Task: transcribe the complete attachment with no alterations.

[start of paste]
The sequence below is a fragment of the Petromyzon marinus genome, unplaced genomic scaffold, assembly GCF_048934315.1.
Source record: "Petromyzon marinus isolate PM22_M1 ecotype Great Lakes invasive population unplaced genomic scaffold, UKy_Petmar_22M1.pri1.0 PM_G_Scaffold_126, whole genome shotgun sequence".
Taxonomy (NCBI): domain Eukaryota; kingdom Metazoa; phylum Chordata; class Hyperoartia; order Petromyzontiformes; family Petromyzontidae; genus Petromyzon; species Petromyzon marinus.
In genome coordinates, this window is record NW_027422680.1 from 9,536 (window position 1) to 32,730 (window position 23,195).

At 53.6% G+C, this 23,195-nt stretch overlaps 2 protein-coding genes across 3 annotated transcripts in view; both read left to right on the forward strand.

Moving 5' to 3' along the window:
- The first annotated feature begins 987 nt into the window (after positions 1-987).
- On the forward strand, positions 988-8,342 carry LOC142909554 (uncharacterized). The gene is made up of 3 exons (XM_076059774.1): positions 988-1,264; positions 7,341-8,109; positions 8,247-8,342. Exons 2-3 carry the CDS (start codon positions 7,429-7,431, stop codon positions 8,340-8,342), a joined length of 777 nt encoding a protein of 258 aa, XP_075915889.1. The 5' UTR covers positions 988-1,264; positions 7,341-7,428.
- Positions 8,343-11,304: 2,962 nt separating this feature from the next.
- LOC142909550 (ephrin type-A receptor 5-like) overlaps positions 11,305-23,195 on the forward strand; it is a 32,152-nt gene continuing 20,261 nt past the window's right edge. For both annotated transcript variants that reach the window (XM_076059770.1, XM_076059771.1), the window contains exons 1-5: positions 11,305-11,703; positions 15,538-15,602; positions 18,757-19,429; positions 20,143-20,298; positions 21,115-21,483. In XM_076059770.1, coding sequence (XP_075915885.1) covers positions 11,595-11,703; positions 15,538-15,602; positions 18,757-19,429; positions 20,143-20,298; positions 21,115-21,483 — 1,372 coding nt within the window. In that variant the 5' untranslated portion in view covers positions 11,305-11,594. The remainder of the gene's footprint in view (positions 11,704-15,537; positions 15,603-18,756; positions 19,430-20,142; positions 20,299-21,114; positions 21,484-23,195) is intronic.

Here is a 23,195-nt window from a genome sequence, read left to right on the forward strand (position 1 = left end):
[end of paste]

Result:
The sequence below is a fragment of the Petromyzon marinus genome, unplaced genomic scaffold, assembly GCF_048934315.1.
Source record: "Petromyzon marinus isolate PM22_M1 ecotype Great Lakes invasive population unplaced genomic scaffold, UKy_Petmar_22M1.pri1.0 PM_G_Scaffold_126, whole genome shotgun sequence".
Taxonomy (NCBI): domain Eukaryota; kingdom Metazoa; phylum Chordata; class Hyperoartia; order Petromyzontiformes; family Petromyzontidae; genus Petromyzon; species Petromyzon marinus.
In genome coordinates, this window is record NW_027422680.1 from 9,536 (window position 1) to 32,730 (window position 23,195).

At 53.6% G+C, this 23,195-nt stretch overlaps 2 protein-coding genes across 3 annotated transcripts in view; both read left to right on the forward strand.

Moving 5' to 3' along the window:
- The first annotated feature begins 987 nt into the window (after positions 1-987).
- On the forward strand, positions 988-8,342 carry LOC142909554 (uncharacterized). The gene is made up of 3 exons (XM_076059774.1): positions 988-1,264; positions 7,341-8,109; positions 8,247-8,342. Exons 2-3 carry the CDS (start codon positions 7,429-7,431, stop codon positions 8,340-8,342), a joined length of 777 nt encoding a protein of 258 aa, XP_075915889.1. The 5' UTR covers positions 988-1,264; positions 7,341-7,428.
- Positions 8,343-11,304: 2,962 nt separating this feature from the next.
- LOC142909550 (ephrin type-A receptor 5-like) overlaps positions 11,305-23,195 on the forward strand; it is a 32,152-nt gene continuing 20,261 nt past the window's right edge. For both annotated transcript variants that reach the window (XM_076059770.1, XM_076059771.1), the window contains exons 1-5: positions 11,305-11,703; positions 15,538-15,602; positions 18,757-19,429; positions 20,143-20,298; positions 21,115-21,483. In XM_076059770.1, coding sequence (XP_075915885.1) covers positions 11,595-11,703; positions 15,538-15,602; positions 18,757-19,429; positions 20,143-20,298; positions 21,115-21,483 — 1,372 coding nt within the window. In that variant the 5' untranslated portion in view covers positions 11,305-11,594. The remainder of the gene's footprint in view (positions 11,704-15,537; positions 15,603-18,756; positions 19,430-20,142; positions 20,299-21,114; positions 21,484-23,195) is intronic.

Here is a 23,195-nt window from a genome sequence, read left to right on the forward strand (position 1 = left end):